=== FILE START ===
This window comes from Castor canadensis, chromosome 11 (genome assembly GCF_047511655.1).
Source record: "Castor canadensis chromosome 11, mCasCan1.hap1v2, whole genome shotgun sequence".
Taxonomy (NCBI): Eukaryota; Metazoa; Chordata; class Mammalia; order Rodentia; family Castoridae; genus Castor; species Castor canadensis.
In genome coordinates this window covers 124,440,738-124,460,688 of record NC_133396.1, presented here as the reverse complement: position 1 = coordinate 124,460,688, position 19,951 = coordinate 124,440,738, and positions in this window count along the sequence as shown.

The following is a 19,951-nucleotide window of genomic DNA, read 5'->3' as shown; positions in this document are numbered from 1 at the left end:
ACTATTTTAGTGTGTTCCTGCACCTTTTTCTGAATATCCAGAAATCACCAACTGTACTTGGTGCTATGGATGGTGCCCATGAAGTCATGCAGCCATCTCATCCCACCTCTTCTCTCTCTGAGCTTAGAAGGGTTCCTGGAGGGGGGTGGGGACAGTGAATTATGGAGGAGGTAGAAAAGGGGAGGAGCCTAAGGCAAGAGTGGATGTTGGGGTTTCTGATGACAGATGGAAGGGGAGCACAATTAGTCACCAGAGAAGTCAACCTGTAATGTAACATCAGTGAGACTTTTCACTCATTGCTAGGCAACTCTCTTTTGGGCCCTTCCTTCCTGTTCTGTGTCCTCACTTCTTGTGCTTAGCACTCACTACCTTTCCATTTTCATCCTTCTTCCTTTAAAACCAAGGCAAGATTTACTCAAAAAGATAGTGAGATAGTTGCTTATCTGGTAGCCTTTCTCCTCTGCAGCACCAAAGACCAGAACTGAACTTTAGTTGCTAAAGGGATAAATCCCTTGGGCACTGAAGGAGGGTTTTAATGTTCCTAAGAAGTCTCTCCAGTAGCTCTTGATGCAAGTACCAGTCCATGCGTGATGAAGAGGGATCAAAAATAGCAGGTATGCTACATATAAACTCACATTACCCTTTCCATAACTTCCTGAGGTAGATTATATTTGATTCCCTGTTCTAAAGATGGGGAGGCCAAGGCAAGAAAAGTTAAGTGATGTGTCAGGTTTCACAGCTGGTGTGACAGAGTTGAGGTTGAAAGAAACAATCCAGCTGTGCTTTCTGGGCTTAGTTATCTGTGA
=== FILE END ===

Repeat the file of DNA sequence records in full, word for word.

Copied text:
This window comes from Castor canadensis, chromosome 11 (genome assembly GCF_047511655.1).
Source record: "Castor canadensis chromosome 11, mCasCan1.hap1v2, whole genome shotgun sequence".
Taxonomy (NCBI): Eukaryota; Metazoa; Chordata; class Mammalia; order Rodentia; family Castoridae; genus Castor; species Castor canadensis.
In genome coordinates this window covers 124,440,738-124,460,688 of record NC_133396.1, presented here as the reverse complement: position 1 = coordinate 124,460,688, position 19,951 = coordinate 124,440,738, and positions in this window count along the sequence as shown.

The following is a 19,951-nucleotide window of genomic DNA, read 5'->3' as shown; positions in this document are numbered from 1 at the left end:
ACTATTTTAGTGTGTTCCTGCACCTTTTTCTGAATATCCAGAAATCACCAACTGTACTTGGTGCTATGGATGGTGCCCATGAAGTCATGCAGCCATCTCATCCCACCTCTTCTCTCTCTGAGCTTAGAAGGGTTCCTGGAGGGGGGTGGGGACAGTGAATTATGGAGGAGGTAGAAAAGGGGAGGAGCCTAAGGCAAGAGTGGATGTTGGGGTTTCTGATGACAGATGGAAGGGGAGCACAATTAGTCACCAGAGAAGTCAACCTGTAATGTAACATCAGTGAGACTTTTCACTCATTGCTAGGCAACTCTCTTTTGGGCCCTTCCTTCCTGTTCTGTGTCCTCACTTCTTGTGCTTAGCACTCACTACCTTTCCATTTTCATCCTTCTTCCTTTAAAACCAAGGCAAGATTTACTCAAAAAGATAGTGAGATAGTTGCTTATCTGGTAGCCTTTCTCCTCTGCAGCACCAAAGACCAGAACTGAACTTTAGTTGCTAAAGGGATAAATCCCTTGGGCACTGAAGGAGGGTTTTAATGTTCCTAAGAAGTCTCTCCAGTAGCTCTTGATGCAAGTACCAGTCCATGCGTGATGAAGAGGGATCAAAAATAGCAGGTATGCTACATATAAACTCACATTACCCTTTCCATAACTTCCTGAGGTAGATTATATTTGATTCCCTGTTCTAAAGATGGGGAGGCCAAGGCAAGAAAAGTTAAGTGATGTGTCAGGTTTCACAGCTGGTGTGACAGAGTTGAGGTTGAAAGAAACAATCCAGCTGTGCTTTCTGGGCTTAGTTATCTGTGA